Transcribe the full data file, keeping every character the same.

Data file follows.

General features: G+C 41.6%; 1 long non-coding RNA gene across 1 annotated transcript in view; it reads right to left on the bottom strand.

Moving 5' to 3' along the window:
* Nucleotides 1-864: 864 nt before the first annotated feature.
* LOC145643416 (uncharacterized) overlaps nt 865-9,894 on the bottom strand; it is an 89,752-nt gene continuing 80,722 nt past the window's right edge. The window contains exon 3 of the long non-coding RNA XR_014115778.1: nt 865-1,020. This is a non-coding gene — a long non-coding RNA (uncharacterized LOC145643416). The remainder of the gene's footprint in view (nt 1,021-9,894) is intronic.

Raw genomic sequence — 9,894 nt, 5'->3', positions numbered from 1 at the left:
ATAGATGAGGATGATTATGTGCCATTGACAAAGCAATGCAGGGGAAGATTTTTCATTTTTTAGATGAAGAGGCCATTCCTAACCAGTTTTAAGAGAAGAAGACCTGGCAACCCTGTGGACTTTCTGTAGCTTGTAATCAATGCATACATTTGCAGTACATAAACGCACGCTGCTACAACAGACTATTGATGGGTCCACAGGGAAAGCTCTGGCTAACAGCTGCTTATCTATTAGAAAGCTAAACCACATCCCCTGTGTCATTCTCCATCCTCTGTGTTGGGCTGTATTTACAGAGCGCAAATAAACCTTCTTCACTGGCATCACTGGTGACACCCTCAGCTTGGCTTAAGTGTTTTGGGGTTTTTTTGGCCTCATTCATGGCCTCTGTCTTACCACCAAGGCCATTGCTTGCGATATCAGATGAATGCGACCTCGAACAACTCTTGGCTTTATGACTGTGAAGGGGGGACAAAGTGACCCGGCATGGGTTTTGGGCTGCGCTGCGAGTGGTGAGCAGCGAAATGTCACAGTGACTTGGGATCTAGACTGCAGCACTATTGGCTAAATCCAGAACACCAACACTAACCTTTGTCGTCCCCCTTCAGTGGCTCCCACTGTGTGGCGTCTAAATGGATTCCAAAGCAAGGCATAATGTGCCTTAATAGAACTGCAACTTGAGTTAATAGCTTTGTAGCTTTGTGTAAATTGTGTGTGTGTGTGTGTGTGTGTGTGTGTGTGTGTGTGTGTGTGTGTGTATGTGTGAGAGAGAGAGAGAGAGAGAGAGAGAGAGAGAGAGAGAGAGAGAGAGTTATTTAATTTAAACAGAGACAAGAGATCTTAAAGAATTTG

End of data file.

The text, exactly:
General features: G+C 41.6%; 1 long non-coding RNA gene across 1 annotated transcript in view; it reads right to left on the bottom strand.

Moving 5' to 3' along the window:
* Nucleotides 1-864: 864 nt before the first annotated feature.
* LOC145643416 (uncharacterized) overlaps nt 865-9,894 on the bottom strand; it is an 89,752-nt gene continuing 80,722 nt past the window's right edge. The window contains exon 3 of the long non-coding RNA XR_014115778.1: nt 865-1,020. This is a non-coding gene — a long non-coding RNA (uncharacterized LOC145643416). The remainder of the gene's footprint in view (nt 1,021-9,894) is intronic.

Raw genomic sequence — 9,894 nt, 5'->3', positions numbered from 1 at the left:
ATAGATGAGGATGATTATGTGCCATTGACAAAGCAATGCAGGGGAAGATTTTTCATTTTTTAGATGAAGAGGCCATTCCTAACCAGTTTTAAGAGAAGAAGACCTGGCAACCCTGTGGACTTTCTGTAGCTTGTAATCAATGCATACATTTGCAGTACATAAACGCACGCTGCTACAACAGACTATTGATGGGTCCACAGGGAAAGCTCTGGCTAACAGCTGCTTATCTATTAGAAAGCTAAACCACATCCCCTGTGTCATTCTCCATCCTCTGTGTTGGGCTGTATTTACAGAGCGCAAATAAACCTTCTTCACTGGCATCACTGGTGACACCCTCAGCTTGGCTTAAGTGTTTTGGGGTTTTTTTGGCCTCATTCATGGCCTCTGTCTTACCACCAAGGCCATTGCTTGCGATATCAGATGAATGCGACCTCGAACAACTCTTGGCTTTATGACTGTGAAGGGGGGACAAAGTGACCCGGCATGGGTTTTGGGCTGCGCTGCGAGTGGTGAGCAGCGAAATGTCACAGTGACTTGGGATCTAGACTGCAGCACTATTGGCTAAATCCAGAACACCAACACTAACCTTTGTCGTCCCCCTTCAGTGGCTCCCACTGTGTGGCGTCTAAATGGATTCCAAAGCAAGGCATAATGTGCCTTAATAGAACTGCAACTTGAGTTAATAGCTTTGTAGCTTTGTGTAAATTGTGTGTGTGTGTGTGTGTGTGTGTGTGTGTGTGTGTGTGTGTGTGTGTATGTGTGAGAGAGAGAGAGAGAGAGAGAGAGAGAGAGAGAGAGAGAGAGAGAGTTATTTAATTTAAACAGAGACAAGAGATCTTAAAGAATTTG